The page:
[[quoteright:320:[[WesternAnimation/ShowBizBugs http://static.tvtropes.org/pmwiki/pub/images/xylophone_gag_574.png]]]]
[[caption-width-right:320:This is ''not'' going to end well.]]

-> ''"When he strikes this note, instead of a xylophone, he'll be playing a harp!"''
-->-- '''Daffy Duck''', ''[[WesternAnimation/LooneyTunes Show Biz Bugs]]''

Wile E. Coyote, Yosemite Sam, or some other villainous cartoon character has decided to dispose of the Road Runner, or WesternAnimation/BugsBunny, or whoever. Normal methods have failed... it's time for the Xylophone Gag.

The villain [[MusicalTrigger screws a stick of dynamite to the C above middle C on a xylophone]], puts the sheet music [[StandardSnippet (usually "Those Endearing Young Charms")]] on the stand, and hides, cackling maniacally. Sure enough, TheMark arrives, sees the music, and begins to play... but instead of hitting the high note which would set off the bomb, he hits a flat note (or a sharp note, or a pair of clashing notes). The villain [[CorrectionBait winces (as does the audience; it's a very dissonant note)]], and yells "No, that's all wrong! Try it again!" The Mark does, with the same results. Ultimately, the villain rushes out in frustration, grabs the mallet from The Mark, and says "[[BlunderCorrectingImpulse This is how you do it!]]" Kaboom.

Sometimes executed with a piano instead of a xylophone, but though the exact outcome varies, the end results are the same -- the [[DoubleMeaning smoke clears,]] the piano keys bounce off the unfortunate villain's skull (or land in his teeth), or the xylophone bars land in a cluster and repeat, or occasionally complete, the music line.
It is most often left unstated if the target was aware of the trap and did that on purpose, though the ContrivedCoincidence seems to support it.
A subtrope of MusicalTrigger. Not usually related to OrchestralBombing.



* During the 1994 baseball players strike, Creator/ComedyCentral ran a series of bumpers counting the days, showing empty stadium seats and organ playing. When the season was canceled, the last bumper had the organ playing "Those Endearing Young Charms", followed by a big explosion.

[[folder:Comic Books]]
* In a rare case of this trope actually working, ''ComicStrip/SpyVsSpy'' has White Spy rigging a piano so that when Black Spy plays two certain notes, nitroglycerin gets squirted into his mouth.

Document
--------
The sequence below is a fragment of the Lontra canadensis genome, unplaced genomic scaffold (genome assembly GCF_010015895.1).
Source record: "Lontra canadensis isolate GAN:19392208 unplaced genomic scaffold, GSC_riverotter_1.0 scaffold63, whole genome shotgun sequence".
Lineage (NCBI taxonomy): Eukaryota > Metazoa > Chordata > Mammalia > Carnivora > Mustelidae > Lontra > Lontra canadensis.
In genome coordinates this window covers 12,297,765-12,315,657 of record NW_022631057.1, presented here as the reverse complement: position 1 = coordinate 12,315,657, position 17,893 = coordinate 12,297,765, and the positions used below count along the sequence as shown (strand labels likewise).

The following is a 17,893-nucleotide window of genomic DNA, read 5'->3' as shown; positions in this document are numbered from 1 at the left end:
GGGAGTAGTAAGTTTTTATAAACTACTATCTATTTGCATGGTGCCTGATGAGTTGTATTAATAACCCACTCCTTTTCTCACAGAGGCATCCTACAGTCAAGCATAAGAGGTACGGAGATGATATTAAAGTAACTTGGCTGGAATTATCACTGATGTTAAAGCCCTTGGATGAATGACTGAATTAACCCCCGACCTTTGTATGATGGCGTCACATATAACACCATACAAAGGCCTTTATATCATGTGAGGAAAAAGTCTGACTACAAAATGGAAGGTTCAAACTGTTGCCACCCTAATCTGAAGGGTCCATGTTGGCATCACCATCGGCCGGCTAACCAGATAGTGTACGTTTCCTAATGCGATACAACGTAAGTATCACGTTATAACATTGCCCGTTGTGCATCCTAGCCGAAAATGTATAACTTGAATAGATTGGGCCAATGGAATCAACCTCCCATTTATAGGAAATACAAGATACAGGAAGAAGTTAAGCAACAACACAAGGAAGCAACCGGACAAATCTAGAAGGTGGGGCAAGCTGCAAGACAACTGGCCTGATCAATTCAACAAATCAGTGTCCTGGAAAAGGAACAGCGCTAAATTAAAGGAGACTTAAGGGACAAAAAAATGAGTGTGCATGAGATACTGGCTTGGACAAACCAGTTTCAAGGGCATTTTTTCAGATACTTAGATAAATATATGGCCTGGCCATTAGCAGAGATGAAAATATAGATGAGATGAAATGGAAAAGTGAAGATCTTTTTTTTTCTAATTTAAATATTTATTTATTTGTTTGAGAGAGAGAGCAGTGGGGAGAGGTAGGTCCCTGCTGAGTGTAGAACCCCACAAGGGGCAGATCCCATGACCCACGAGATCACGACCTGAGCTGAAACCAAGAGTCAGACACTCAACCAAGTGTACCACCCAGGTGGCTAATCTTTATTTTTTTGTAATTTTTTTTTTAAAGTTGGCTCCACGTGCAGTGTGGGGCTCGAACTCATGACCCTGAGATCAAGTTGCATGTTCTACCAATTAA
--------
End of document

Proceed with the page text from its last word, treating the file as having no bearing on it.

* A typewriter varitation is played straight in a short story in a ''Series/CaptainScarletAndTheMysterons'' spinoff publication. One of the Angel pilots has to type up a letter from Colonel White, not realising that the Mysterons have placed a bomb in the typewriter powerful enough to destroy Cloudbase. The bomb is set to detonate as soon as the letter E is typed, since E is the commonest letter in the English language. [[spoiler:As luck would have it, the letter only has ''one word'' containing an E, right at the end, and our unsuspecting Angel manages to hit the W by mistake.]]

[[folder:Live-Action TV]]
* In a rare live version of this trope, on ''Series/FamilyTies'', Elyse plays "Those Endearing Young Charms" on guitar during a pledge break at her husband's PBS station. The guitar doesn't explode during the key notes; instead, Elyse goes into labor.
* In ''Series/{{Community}}'', Chang sets up a detonator key on his own keytar to burn down Greendale's records room. Instead of [[VillainBall torching it right away]], he plays an 8-minute keytar solo at his birthday party with the trigger as the last note. [[UnusuallyUninterestingSight For some inane reason, nobody seems concerned that one of his keys is red and has a wire running out of it.]]

* ''Radio/TheGoonShow'' had the piano version, when Moriarty and Gritpype-Thynne tried to blow up the Chinese nationalist leader General [[PunnyName Kashmychek]]. Following the failure of the "[[RunningGag fiendish]] Chinese pianist" to get the music right, [[spoiler: our enterprising villains are spared the necessity of playing the keys themselves by a musical individual from earlier, who offers to sing and asks for an A. [[StuffBlowingUp Detonation ensues]].]]

[[folder:Western Animation]]